32. What? Can't create new ideas? Jou get! I'll show you new ideas… not like that shit stash you got there😂

  33. I can merely even finish watching this video. Though I've long realized the fact that all I know is nothing more than prior knowledge form ancestors. This is in fact pessimistic, but as well as inspirational knowledge (most likely inspirations of nothingness). Whereupon I'm just nothing more than a copy, certainly not legitimate to judge any others.

  34. WHERE DID THE OLDER LOT GET THERE ART WORK FROM DID THEY BORROW FROM SOMEONE OLDER?

  35. So you're telling me everything in the world is either a remaster or a fraud?

  36. god i see yo watch this guy around 3 or 4 years ago. his content has gone way down hill. less factual less professional. jeez what happened

  37. Remember when you told a joke and no one in the room laughed, and 2 secs later your friend repeats your joke louder and gets all the attention? Yes? Well that's basically this video.

  38. I wish your channel would be sponsored by PC compatible games as well. Your sponsors are missing a huge part of the market. Mention this to them if you get a chance.

  39. This is why 90% of music today sounds similiar, they are crafted from some good basic ideas what everybody then tries to replicate

  40. Explain the idea of a Feynman diagram to someone from Messopotamia. Tell me there were no original ideas between the two

  41. When you define a plot with something as vague as "going on a quest" then of course theres a lot of ideas. But the real idea lies deeper than that.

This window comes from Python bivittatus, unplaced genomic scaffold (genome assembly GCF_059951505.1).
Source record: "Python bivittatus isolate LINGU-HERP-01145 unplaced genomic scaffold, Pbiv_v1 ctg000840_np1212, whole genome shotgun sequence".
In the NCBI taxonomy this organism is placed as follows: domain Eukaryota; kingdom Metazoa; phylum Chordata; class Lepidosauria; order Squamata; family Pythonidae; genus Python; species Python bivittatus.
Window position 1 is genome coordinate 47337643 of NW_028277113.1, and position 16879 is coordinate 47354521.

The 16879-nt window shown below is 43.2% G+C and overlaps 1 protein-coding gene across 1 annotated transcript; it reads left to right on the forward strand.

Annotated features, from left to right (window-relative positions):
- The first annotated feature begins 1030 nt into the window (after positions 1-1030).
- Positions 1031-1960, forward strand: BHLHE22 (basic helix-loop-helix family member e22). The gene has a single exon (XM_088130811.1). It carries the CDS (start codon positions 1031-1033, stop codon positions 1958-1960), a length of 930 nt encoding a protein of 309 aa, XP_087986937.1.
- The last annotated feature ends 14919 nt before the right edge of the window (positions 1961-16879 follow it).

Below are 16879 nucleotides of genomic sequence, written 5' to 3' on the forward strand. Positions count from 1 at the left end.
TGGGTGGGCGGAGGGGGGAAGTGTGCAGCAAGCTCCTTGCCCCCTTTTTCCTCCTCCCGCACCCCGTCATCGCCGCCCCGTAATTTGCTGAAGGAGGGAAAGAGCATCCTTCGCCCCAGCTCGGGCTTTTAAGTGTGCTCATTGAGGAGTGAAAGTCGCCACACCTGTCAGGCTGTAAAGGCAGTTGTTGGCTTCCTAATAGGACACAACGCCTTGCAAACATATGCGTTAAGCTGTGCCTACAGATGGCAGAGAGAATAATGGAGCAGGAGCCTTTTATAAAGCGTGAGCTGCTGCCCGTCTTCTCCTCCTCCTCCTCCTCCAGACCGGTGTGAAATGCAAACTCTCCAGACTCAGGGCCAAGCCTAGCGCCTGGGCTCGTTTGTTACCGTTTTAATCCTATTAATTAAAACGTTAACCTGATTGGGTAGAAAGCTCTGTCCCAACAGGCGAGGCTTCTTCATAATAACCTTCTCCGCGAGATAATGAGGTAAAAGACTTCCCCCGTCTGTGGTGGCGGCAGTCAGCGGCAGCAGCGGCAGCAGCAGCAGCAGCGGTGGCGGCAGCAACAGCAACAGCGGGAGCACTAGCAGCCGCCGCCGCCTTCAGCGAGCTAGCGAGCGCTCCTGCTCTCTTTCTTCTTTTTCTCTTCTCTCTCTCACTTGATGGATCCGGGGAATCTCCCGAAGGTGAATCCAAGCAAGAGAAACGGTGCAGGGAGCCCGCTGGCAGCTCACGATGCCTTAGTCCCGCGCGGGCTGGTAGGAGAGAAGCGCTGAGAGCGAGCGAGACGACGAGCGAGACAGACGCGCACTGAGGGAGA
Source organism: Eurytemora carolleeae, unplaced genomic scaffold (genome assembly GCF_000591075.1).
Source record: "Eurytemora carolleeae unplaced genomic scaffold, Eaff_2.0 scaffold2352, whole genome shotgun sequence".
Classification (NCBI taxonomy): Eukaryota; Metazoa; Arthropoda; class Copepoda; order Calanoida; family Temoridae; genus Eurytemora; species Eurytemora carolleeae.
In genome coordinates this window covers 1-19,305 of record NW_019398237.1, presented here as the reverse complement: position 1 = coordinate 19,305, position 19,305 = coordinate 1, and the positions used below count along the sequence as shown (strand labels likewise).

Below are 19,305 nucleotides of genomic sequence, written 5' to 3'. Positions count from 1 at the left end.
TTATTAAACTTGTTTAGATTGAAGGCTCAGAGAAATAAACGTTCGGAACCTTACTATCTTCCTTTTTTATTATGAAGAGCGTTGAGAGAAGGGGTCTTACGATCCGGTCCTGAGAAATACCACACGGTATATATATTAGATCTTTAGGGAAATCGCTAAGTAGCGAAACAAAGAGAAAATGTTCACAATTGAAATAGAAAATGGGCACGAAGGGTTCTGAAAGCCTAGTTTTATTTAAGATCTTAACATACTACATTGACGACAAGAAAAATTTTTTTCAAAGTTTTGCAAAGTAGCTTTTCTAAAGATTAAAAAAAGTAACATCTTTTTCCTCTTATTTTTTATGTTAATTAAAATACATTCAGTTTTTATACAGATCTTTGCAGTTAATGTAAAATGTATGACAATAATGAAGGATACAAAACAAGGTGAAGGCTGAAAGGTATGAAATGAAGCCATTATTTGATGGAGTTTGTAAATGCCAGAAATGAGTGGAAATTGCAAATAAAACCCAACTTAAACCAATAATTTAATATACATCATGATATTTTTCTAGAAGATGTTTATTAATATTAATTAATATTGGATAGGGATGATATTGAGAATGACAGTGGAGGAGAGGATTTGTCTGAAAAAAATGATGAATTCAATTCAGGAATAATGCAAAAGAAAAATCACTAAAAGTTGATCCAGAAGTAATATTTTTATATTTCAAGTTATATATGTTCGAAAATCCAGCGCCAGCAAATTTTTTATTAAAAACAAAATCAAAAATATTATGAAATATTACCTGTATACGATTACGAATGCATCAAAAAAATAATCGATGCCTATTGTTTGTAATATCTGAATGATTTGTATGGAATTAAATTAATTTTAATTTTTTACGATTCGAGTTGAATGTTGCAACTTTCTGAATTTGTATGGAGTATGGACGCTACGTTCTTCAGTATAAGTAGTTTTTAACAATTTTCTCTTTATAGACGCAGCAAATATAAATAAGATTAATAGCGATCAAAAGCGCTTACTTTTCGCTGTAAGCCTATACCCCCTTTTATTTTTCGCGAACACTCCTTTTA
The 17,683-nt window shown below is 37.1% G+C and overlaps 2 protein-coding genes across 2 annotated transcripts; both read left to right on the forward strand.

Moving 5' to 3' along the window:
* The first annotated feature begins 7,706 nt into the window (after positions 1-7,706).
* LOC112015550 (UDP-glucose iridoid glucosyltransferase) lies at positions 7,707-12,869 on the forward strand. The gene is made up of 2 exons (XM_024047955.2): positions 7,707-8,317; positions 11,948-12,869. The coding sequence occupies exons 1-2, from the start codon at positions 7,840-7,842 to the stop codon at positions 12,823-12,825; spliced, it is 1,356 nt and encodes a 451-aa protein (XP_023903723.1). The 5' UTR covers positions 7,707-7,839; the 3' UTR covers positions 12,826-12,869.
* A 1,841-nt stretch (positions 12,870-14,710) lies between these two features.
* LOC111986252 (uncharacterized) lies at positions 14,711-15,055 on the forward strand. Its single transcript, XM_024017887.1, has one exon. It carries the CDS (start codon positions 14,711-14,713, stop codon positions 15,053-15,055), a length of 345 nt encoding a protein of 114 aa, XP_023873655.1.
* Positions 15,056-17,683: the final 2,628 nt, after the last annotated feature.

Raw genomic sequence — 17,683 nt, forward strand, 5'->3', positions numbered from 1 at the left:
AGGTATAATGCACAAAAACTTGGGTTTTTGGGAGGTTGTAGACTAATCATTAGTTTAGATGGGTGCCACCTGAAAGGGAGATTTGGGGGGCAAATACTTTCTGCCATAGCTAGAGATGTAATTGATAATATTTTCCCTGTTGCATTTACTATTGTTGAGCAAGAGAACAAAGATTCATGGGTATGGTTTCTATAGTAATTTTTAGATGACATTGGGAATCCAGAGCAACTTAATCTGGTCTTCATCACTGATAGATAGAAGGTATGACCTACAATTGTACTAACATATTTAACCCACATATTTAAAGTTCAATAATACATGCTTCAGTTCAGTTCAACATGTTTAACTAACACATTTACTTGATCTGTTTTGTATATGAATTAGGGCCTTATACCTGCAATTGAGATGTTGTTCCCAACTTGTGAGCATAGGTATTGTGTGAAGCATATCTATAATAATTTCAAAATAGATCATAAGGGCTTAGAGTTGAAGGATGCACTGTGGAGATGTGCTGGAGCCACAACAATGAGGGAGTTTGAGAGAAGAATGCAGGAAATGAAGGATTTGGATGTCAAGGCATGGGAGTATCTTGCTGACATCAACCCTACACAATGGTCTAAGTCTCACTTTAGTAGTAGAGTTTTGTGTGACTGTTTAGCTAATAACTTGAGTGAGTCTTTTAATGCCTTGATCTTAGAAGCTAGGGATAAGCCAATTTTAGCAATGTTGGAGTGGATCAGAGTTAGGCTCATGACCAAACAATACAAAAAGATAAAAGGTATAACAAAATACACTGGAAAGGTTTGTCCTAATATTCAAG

42. i have often heard bits of music from much older pop songs in newer ones . often, entire ,old songs are revamped & passed off as something new. for example, Blondie's hit song "the tide is high", was, originaly a rocksteady ,jamacan song, back in the mid 60s

  43. That's why I hated the word ripoff. Nothing is original anymore.

  44. I’ve been contemplating this for a while now, even down to the words we say, are completely unoriginal. What is original is only the will, collectively progressing towards something far greater than we can see.

  45. "NEW PLOT" UNDERDOG BECOMING HUMBLE MASTER OF SORTS! There are TONS of examples but a BIG one in recent memory is HARRY POTTER. And YET, although you may CLAIM that it fits your "overcoming the monster", IT DOESN"T! Your definition is WAY too broad! I could narrow it, and make it fewer than seven. And comedy is NOT a plot, it is a GENRE! I have come up with MANY original ideas. In fact several companies eventually did the same. YOU could claim I copied them, but I beat them by several YEARS. I coud claim they copied me, but short of doing some research and writing one program, I have little proof, and I never made them public. But you can't say that NOBODY can do it because a few copied. There will ALWAYS be cheaters.

  46. cant create new ideas? heres an original one by me that im going to improvise for you here: A buff lizard humanoid shitting ramen into coffee mugs that are distributed throughout a village on a undiscovered island inhabited by Asian people. This lizard is worshiped and they sacrifice geckos and various lizard species in the name of this god. each lizard turns into a strange glowing goo thAT IS THEN CONSUMED VIA SNORTING BY THE LIZARD GOD. the glowing goo changes the lizards genetic profile each time it is consumed, and makes him more human.

  47. Someone needed to make this video. Art is like an evolutionary process or similar to the passing of genetic information. New things are born and the process continues.

  48. Pfft. It's not "stealing." It's creative transformation. It's also why the copyright we have is bullshit.

  49. I have a new idea my brain created on its own. Get rid of the Pedo-stash.. Love your videos BTW =0)

  50. Thoughty must no that as soon as he mentions "the sponsor"……. Everyone quickly taps the right side of therr screen 6 or 7 times lol

  51. One primitive man invented a stick, the other a pointy rock. The Third invented the spear